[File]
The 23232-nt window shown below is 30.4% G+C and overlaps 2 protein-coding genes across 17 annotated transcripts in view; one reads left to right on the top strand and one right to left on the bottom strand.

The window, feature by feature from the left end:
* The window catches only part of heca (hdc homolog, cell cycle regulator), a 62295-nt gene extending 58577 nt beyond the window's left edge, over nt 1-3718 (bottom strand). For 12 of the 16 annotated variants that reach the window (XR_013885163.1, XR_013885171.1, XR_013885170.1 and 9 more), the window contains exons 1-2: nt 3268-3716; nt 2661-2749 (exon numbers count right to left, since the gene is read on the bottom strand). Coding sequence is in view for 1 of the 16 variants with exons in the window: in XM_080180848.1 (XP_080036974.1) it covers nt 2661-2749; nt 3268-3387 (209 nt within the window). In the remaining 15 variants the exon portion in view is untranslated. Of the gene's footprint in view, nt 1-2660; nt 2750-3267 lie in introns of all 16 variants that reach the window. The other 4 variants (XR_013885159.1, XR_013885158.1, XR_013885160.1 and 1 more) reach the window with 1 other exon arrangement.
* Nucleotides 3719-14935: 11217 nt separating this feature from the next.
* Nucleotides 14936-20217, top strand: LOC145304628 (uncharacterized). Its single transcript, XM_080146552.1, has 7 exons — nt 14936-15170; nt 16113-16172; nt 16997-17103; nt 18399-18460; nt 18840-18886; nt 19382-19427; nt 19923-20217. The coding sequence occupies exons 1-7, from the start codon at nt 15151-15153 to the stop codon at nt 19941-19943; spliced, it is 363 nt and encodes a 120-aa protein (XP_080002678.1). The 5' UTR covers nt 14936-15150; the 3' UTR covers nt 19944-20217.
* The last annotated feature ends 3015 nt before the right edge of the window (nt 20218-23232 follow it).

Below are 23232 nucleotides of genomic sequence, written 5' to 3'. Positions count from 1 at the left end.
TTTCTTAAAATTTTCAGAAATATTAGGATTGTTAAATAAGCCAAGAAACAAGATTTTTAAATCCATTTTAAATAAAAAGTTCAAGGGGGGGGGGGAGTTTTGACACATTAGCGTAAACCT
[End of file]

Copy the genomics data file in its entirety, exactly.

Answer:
The 23232-nt window shown below is 30.4% G+C and overlaps 2 protein-coding genes across 17 annotated transcripts in view; one reads left to right on the top strand and one right to left on the bottom strand.

The window, feature by feature from the left end:
* The window catches only part of heca (hdc homolog, cell cycle regulator), a 62295-nt gene extending 58577 nt beyond the window's left edge, over nt 1-3718 (bottom strand). For 12 of the 16 annotated variants that reach the window (XR_013885163.1, XR_013885171.1, XR_013885170.1 and 9 more), the window contains exons 1-2: nt 3268-3716; nt 2661-2749 (exon numbers count right to left, since the gene is read on the bottom strand). Coding sequence is in view for 1 of the 16 variants with exons in the window: in XM_080180848.1 (XP_080036974.1) it covers nt 2661-2749; nt 3268-3387 (209 nt within the window). In the remaining 15 variants the exon portion in view is untranslated. Of the gene's footprint in view, nt 1-2660; nt 2750-3267 lie in introns of all 16 variants that reach the window. The other 4 variants (XR_013885159.1, XR_013885158.1, XR_013885160.1 and 1 more) reach the window with 1 other exon arrangement.
* Nucleotides 3719-14935: 11217 nt separating this feature from the next.
* Nucleotides 14936-20217, top strand: LOC145304628 (uncharacterized). Its single transcript, XM_080146552.1, has 7 exons — nt 14936-15170; nt 16113-16172; nt 16997-17103; nt 18399-18460; nt 18840-18886; nt 19382-19427; nt 19923-20217. The coding sequence occupies exons 1-7, from the start codon at nt 15151-15153 to the stop codon at nt 19941-19943; spliced, it is 363 nt and encodes a 120-aa protein (XP_080002678.1). The 5' UTR covers nt 14936-15150; the 3' UTR covers nt 19944-20217.
* The last annotated feature ends 3015 nt before the right edge of the window (nt 20218-23232 follow it).

Below are 23232 nucleotides of genomic sequence, written 5' to 3'. Positions count from 1 at the left end.
TTTCTTAAAATTTTCAGAAATATTAGGATTGTTAAATAAGCCAAGAAACAAGATTTTTAAATCCATTTTAAATAAAAAGTTCAAGGGGGGGGGGGAGTTTTGACACATTAGCGTAAACCT